About - Harriston Village Hall
MISSION AND HISTORY
Update Harriston Village Hall has been closed since June 2015, it was up for lease but it became apparent that no one had put in for the hall, in November 2015 we became aware that the hall had been put up for sale or lease and we decided as a group of 4 people that had been on a past Harriston village hall committee up until four years before to form a committe, become a charity and put in for the Lease.
It hasn`t been an easy ride they have really made us work for the Lease. In early February we became a CIO (Charitable Incorporated Organisation) this is to try to secure the future of the hall. on the 26th February we had a 3 hour interview at Derwent and Solway where we had to present our case of why we wanted the Village Hall and how we were planning to run it and pay for all the bills. We have been waiting nearly 2 weeks until 8/3/16 when we provisionally got told we had the Village Hall Lease subject to our business plan and our policies and procedures being in place. We now have until the 18th March to present these to Your Housing Group and Your Derwent and Solway. Hopefully after that date we will have the keys and can bring our Village Hall back into use with the help of our local Community. It hasnt been easy and I dont pretend it will be easy in the future, as this time we need your help to support and help us keep the hall in the heart of our Community. We will be opening the hall up for an open meeting once we have the keys. We are now Trustees, thank you for taking the time to read this.
When, in 1868, the trustees of the infant Joseph Harris sunk a colliery one mile to the south east of the town of Aspatria they were escalating their mining responsibilities. At that time the population of Aspatria numbered 1,100 and comprised 250 houses. Since the mine required a minimum of 200 workers, they had to recruit miners from outside the district and in consequence build houses to accommodate the new influx. They knew that through the provision of tied housing they could not only attract the right quality of worker but equally important, once employed retain their services. To this end they built a village with three streets comprising, 96 two-up and two-down terraced houses and aptly named it Harristown. Shortly afterwards this became Harriston.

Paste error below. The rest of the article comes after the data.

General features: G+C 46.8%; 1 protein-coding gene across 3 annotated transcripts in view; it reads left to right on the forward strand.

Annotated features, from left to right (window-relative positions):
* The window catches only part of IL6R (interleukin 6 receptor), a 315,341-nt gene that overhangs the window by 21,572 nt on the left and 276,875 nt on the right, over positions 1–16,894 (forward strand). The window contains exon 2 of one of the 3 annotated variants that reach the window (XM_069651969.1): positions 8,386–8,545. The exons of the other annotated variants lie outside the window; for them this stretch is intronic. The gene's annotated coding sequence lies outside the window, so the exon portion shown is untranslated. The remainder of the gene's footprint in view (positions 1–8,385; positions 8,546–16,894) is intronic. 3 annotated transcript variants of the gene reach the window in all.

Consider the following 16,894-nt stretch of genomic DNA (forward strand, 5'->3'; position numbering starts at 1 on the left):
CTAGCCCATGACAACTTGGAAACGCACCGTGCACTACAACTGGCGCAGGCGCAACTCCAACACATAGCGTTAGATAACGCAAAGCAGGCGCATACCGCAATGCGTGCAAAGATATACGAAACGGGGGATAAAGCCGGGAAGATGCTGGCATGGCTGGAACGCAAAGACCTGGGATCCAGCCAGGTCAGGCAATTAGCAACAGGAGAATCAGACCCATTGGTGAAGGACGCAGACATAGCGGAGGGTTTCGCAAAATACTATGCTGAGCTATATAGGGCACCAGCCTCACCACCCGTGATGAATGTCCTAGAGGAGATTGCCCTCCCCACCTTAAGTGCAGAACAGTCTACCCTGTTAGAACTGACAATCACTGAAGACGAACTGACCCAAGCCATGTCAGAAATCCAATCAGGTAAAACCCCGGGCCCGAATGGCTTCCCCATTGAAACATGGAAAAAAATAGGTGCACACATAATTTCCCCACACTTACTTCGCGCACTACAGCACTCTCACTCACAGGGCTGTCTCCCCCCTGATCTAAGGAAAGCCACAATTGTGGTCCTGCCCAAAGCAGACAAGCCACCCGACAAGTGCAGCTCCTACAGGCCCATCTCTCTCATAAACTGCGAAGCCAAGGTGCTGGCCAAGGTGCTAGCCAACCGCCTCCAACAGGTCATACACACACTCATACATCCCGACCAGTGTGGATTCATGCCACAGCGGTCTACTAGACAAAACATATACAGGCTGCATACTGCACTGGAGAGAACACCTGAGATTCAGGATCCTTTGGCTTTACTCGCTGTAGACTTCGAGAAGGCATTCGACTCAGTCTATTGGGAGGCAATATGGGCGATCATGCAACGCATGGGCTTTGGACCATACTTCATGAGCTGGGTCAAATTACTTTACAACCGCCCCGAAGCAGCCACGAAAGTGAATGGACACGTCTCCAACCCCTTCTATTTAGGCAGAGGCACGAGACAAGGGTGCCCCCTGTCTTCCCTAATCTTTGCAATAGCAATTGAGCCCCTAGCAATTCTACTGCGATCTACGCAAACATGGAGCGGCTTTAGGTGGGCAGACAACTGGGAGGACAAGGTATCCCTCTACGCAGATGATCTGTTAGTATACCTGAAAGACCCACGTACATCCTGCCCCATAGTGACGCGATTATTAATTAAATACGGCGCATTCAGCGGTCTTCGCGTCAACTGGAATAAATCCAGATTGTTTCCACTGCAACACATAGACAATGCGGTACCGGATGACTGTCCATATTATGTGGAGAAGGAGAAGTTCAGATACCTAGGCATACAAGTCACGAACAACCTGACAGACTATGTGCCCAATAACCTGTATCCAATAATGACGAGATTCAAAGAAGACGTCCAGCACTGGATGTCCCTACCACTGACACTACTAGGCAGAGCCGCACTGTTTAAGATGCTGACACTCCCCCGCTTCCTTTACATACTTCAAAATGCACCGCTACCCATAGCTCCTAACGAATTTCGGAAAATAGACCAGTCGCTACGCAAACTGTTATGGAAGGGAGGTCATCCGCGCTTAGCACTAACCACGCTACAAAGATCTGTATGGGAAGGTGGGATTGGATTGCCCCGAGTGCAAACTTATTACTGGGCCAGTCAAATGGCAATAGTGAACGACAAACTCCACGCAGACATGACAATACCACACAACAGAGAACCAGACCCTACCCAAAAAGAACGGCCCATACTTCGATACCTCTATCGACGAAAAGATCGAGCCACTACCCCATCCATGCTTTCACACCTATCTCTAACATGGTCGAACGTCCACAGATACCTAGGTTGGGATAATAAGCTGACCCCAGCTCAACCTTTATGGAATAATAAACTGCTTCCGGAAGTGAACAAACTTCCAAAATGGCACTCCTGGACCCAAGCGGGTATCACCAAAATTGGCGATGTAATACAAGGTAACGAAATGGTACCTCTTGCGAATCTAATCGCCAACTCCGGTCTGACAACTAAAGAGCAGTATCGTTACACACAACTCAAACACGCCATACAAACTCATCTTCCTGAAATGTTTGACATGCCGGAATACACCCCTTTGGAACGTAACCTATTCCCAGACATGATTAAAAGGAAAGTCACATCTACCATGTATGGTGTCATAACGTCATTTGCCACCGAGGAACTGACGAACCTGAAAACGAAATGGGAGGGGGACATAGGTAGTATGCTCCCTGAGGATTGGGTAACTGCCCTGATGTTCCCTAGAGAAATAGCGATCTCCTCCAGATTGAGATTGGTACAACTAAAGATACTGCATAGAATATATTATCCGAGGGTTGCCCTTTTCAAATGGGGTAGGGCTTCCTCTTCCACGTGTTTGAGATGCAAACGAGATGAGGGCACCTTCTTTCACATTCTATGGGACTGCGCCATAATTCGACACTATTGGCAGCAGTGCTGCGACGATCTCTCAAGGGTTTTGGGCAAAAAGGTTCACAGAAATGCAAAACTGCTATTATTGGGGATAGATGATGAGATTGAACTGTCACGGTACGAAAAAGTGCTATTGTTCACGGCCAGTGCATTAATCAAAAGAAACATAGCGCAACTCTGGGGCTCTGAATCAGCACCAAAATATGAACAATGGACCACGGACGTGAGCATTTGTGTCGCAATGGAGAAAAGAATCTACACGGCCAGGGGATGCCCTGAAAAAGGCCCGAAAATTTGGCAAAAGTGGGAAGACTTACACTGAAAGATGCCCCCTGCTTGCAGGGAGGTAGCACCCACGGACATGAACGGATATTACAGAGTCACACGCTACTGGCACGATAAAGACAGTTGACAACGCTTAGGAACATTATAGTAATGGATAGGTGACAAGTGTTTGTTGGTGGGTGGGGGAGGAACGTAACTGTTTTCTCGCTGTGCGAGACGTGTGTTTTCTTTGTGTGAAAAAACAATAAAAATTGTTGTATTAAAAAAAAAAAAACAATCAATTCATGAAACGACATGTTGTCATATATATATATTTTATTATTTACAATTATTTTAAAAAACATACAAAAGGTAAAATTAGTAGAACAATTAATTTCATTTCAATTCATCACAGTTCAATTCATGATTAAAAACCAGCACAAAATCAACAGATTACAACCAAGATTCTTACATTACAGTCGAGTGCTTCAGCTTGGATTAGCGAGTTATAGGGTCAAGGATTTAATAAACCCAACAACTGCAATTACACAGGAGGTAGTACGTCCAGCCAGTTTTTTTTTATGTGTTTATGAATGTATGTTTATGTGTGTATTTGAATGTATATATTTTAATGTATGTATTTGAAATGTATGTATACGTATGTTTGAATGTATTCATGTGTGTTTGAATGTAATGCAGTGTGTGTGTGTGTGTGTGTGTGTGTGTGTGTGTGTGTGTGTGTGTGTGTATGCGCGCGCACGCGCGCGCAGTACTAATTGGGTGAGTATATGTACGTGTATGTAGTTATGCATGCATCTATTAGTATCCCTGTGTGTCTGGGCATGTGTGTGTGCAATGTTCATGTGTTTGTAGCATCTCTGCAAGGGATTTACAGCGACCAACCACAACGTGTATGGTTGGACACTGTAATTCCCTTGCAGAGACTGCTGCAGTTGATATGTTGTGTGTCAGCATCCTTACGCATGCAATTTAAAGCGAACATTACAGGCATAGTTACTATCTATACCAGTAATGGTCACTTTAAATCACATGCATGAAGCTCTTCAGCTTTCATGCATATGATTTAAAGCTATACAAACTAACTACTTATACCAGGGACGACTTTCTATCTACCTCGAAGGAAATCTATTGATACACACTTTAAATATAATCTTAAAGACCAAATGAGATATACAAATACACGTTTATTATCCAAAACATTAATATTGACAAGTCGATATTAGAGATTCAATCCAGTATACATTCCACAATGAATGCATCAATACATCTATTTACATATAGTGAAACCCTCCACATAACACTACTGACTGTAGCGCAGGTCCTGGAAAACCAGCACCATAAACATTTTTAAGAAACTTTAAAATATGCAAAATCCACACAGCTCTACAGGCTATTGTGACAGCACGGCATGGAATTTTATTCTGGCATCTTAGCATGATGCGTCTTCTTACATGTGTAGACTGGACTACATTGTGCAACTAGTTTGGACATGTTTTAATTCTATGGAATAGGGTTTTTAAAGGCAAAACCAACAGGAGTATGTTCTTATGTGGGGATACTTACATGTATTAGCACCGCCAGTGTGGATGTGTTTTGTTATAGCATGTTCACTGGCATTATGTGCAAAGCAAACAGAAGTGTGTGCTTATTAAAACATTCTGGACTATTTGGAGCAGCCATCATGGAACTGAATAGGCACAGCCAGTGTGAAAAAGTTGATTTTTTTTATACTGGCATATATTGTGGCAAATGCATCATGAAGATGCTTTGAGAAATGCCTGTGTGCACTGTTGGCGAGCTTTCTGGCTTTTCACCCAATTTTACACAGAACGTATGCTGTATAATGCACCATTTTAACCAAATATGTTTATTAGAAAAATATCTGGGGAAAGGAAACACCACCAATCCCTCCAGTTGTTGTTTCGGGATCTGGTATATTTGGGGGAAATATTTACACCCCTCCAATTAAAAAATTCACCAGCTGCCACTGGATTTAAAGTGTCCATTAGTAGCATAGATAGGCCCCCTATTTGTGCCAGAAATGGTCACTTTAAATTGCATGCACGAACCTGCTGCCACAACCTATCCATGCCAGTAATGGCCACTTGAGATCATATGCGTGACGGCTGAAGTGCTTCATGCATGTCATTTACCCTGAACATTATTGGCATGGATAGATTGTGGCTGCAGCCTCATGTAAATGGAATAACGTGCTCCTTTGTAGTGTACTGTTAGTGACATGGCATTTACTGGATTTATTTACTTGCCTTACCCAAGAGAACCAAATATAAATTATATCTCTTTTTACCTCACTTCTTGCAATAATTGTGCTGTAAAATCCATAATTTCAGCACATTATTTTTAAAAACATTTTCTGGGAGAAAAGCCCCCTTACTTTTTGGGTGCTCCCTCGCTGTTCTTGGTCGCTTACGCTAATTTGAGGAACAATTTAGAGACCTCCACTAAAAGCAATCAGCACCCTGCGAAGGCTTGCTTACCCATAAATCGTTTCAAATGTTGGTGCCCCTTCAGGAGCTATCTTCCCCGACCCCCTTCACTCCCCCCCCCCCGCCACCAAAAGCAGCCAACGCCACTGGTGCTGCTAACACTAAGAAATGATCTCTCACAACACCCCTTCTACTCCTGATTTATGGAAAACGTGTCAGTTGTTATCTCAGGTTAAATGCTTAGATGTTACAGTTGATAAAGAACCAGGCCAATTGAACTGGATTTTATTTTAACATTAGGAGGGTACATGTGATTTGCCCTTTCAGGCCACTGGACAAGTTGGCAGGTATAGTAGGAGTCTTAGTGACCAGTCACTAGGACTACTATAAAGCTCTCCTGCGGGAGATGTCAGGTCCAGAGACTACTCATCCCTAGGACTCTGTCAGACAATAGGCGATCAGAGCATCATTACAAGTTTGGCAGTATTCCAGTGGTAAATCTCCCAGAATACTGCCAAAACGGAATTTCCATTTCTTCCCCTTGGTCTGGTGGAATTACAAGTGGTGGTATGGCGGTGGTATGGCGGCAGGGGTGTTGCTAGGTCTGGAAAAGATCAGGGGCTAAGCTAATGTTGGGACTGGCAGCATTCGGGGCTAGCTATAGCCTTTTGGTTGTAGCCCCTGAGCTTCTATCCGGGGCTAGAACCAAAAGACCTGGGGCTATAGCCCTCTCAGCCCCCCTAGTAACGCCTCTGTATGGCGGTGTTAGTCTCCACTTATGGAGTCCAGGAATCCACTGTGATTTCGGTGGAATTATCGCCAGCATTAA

In 1879, at personal expense, Harris constructed a large commodious building, which residents used through the week as an infant’s school, in the evenings a hall for temperance meetings and on Sundays a place of worship. In 1892, Harris opened the Harris Institute, a colliers club comprising reading, smoking and billiard rooms; a club where workers could enjoy their evenings playing games and reading newspapers away from public houses.
In July 1974, Allerdale Borough Council took the extraordinary step of condemning the village in its entirety; and the houses many of which were owner occupied became the subject of a compulsory purchase order. The village with few proper bathrooms would have been raised to the ground had it not been for the efforts of a few local councillors. Instead it became the subject of a prestigious rebuild and a short residential relocation.
The new Harriston contains the same number of houses as its predecessor, arranged around a traditional village green. When complete it contained a variety of dwellings, ranging from bungalows to family homes with three and four bedrooms. The new facilities included a village shop, allotments, garages and children’s play areas. Only two of the original buildings remained, the old village hall became a modern village hall, while the old cooperative store became a small industrial unit. In the early 1980s the design won several nationwide awards for the architects Happer, Errington, Collerton Partnership, including the prestigious Civic Trust Award.
(Taken from wikepedia https://en.wikipedia.org/wiki/Harriston,_Cumbria)
Henry Barker (Chairperson)